Confessions of an Ex-Republican

By David Paitsel

When the GOP handed its presidential nomination to Donald Trump in 2016, I officially became an ex-Republican.  For the first time in my life, I could not vote for the Republican nominee for president in good conscience.  I knew my moral code, principles, and good sense would compel me to actively dissuade others from doing so as well.

The realization that I no longer had a political home was depressing in some respects, but I soon learned there was a silver lining.  Cutting my bonds to the Republican Party once and for all was liberating.  A huge weight lifted from my shoulders.  I no longer had to tolerate any of the things I disliked about other members of the Republican coalition – and there were a lot of them.  I didn’t have to pay lip service to views that made me uncomfortable, and I didn’t have to feign respect for people I didn’t like.  My days of toeing the line of Republican orthodoxy were over, and it was a relief.

I used to read the comments section on sites like Hot Air, and I would cringe.  I defended people like Sean Hannity and Bill O’Reilly!  I denied the hosts of Fox and Friends were idiots!  I twisted myself in knots on message boards explaining why conservatives in the grass roots weren’t really as awful as they seemed, all the while knowing the truth.

I disagreed with a lot of stuff over the years, and I held my tongue.  But now I’m going to tell you about some of them.  I’m sure others in my situation could compile their own lists of opinions that cut across the grain of accepted Republican beliefs, but here are a few of mine.

I have always disliked social conservative attitudes about sex and homosexuality, at least since I became a fully functioning, responsible adult.  I found social conservatives judgmental, harsh, and hateful, but I tolerated them because they voted the right way.  But I knew better, and to my discredit I never called them out.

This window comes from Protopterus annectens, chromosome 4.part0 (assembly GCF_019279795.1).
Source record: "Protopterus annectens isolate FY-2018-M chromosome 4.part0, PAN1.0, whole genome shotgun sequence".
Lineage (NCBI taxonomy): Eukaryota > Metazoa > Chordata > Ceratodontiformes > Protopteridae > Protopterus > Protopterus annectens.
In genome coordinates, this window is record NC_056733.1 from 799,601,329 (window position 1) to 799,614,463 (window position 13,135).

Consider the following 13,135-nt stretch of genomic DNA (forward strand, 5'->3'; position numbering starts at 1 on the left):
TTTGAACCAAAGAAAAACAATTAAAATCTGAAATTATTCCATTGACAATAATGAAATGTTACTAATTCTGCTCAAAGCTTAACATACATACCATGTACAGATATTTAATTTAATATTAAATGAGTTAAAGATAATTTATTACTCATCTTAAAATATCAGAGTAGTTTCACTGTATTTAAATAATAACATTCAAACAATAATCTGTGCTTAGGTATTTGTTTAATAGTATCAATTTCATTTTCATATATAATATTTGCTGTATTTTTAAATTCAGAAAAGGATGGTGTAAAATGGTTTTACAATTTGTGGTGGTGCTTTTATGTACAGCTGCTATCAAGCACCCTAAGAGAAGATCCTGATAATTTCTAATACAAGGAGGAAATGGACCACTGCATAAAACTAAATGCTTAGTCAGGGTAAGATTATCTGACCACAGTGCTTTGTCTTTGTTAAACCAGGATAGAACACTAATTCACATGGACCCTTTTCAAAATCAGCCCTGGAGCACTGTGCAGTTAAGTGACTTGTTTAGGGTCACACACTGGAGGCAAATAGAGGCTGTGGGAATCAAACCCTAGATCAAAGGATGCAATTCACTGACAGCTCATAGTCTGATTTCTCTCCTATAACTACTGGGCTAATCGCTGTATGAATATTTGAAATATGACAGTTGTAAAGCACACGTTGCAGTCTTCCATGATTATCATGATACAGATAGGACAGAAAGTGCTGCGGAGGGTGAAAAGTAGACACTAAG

I grew up sheltered in a small town, and I had absorbed many of the social attitudes of my parents and the church they attended.  I was a typical teenager, and I liked my MTV, but I held some homophobic views.  I thought homosexuals were sleazy and perverted. The one gay guy in town was notorious.  Everyone knew who he was, and no one wanted to talk to him.

All that changed when I graduated high school and went to college.  College exposed me to a wide array of people I had never encountered before.  People from all over the world.  People of every persuasion.  I had to interact with them.  I had to study with them.  And I began to grow.  Still, college was daunting.  Luckily, I found a tight knit group of friends who made college fun.  We partied together, but we also provided each other with support and encouragement.  A few of us graduated because of that friendship.

Two of my friends in the group, I learned, were gay.  Of those, one became my best friend, one of the best friends I have ever had.   He was compassionate to a fault, and he rarely had a bad word to say about anyone – unless, perhaps, you were a top 40 musician.  We talked about music a lot.  He introduced me to the Smiths, Marc Almond, and the Pet Shop Boys, gay artists all.  Their lyrics expressed the same longings and insecurities I felt as a heterosexual.  At a fundamental human level, they weren’t different from me at all – and neither was Bruce.